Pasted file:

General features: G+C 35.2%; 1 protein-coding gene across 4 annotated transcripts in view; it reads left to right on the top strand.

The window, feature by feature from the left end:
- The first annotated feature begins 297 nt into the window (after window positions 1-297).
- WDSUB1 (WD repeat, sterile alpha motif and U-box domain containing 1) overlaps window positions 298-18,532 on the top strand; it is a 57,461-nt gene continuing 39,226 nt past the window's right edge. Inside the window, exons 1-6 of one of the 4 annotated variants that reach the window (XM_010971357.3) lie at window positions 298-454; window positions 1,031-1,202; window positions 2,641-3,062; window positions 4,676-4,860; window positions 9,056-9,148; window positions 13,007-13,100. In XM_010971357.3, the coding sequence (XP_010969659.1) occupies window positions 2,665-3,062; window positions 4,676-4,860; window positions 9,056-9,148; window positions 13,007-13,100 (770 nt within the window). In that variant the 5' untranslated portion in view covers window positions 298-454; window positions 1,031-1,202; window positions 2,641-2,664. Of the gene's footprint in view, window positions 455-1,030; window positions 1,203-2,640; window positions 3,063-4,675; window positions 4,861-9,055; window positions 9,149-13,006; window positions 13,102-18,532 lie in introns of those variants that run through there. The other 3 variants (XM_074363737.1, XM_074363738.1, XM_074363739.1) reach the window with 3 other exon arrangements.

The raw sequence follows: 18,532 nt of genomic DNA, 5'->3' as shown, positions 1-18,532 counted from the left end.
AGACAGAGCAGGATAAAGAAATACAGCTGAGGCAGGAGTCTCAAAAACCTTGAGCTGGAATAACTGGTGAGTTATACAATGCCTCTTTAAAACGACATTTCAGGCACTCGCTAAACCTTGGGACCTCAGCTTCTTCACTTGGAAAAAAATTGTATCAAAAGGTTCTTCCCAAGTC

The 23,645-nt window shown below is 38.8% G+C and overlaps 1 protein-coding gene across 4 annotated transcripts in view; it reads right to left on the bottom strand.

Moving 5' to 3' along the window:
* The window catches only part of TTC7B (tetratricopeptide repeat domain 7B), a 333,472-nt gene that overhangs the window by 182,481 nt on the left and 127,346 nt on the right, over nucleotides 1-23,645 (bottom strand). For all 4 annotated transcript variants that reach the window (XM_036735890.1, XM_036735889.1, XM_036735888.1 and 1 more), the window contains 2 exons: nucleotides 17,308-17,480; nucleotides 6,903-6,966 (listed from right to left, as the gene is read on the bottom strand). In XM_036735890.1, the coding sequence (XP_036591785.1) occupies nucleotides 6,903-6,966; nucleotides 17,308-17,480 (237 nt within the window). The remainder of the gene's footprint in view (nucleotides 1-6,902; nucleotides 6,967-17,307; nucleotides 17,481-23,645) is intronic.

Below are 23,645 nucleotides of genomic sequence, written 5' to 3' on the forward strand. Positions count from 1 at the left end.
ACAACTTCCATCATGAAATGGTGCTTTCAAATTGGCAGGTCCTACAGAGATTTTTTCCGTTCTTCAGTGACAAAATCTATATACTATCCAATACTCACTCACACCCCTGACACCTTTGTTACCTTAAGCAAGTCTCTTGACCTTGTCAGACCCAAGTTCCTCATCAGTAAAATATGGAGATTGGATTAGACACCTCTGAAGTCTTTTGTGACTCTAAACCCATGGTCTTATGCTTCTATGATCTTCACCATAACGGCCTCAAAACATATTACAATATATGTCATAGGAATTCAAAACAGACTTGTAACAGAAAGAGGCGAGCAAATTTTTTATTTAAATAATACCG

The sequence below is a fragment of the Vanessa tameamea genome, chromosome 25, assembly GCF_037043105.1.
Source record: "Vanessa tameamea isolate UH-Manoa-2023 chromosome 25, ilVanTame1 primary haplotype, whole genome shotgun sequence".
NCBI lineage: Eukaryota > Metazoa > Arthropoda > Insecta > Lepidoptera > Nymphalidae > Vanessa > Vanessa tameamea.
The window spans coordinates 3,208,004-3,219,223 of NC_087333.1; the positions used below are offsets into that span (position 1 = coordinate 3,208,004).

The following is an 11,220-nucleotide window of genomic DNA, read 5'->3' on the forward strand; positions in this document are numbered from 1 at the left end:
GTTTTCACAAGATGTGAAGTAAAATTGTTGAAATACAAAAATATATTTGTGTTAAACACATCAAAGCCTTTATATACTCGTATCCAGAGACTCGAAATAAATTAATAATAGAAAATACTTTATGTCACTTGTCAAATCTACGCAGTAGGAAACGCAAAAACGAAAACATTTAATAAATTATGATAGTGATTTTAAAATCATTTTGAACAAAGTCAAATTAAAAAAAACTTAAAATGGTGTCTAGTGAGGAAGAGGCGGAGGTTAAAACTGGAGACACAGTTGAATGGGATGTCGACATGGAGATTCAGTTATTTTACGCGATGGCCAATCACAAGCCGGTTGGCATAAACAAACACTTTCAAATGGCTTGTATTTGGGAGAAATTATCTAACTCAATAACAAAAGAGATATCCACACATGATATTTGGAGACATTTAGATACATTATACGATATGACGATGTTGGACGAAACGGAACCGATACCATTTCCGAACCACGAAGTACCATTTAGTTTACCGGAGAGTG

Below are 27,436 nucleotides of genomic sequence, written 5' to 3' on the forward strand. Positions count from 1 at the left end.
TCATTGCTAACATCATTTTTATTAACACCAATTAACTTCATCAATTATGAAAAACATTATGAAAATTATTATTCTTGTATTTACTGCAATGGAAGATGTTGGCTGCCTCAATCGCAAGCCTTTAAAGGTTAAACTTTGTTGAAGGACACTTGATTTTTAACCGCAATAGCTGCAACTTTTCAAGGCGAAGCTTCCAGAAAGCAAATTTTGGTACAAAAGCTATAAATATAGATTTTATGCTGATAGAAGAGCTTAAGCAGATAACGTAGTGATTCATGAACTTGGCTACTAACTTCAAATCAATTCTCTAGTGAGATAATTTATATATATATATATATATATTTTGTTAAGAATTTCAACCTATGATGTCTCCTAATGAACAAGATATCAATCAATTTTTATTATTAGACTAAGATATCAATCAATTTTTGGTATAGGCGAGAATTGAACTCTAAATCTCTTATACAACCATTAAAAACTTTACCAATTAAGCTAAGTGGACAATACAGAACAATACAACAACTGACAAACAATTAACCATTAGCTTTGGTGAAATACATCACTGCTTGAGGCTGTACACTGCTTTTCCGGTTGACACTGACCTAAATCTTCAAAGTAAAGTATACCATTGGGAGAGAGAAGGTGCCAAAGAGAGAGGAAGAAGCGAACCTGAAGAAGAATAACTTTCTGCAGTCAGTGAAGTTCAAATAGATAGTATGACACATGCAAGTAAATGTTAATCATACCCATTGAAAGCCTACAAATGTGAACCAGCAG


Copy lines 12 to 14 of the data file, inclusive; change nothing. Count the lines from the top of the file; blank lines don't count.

The sequence below is a fragment of the Vanessa tameamea genome, chromosome 25, assembly GCF_037043105.1.
Source record: "Vanessa tameamea isolate UH-Manoa-2023 chromosome 25, ilVanTame1 primary haplotype, whole genome shotgun sequence".
NCBI lineage: Eukaryota > Metazoa > Arthropoda > Insecta > Lepidoptera > Nymphalidae > Vanessa > Vanessa tameamea.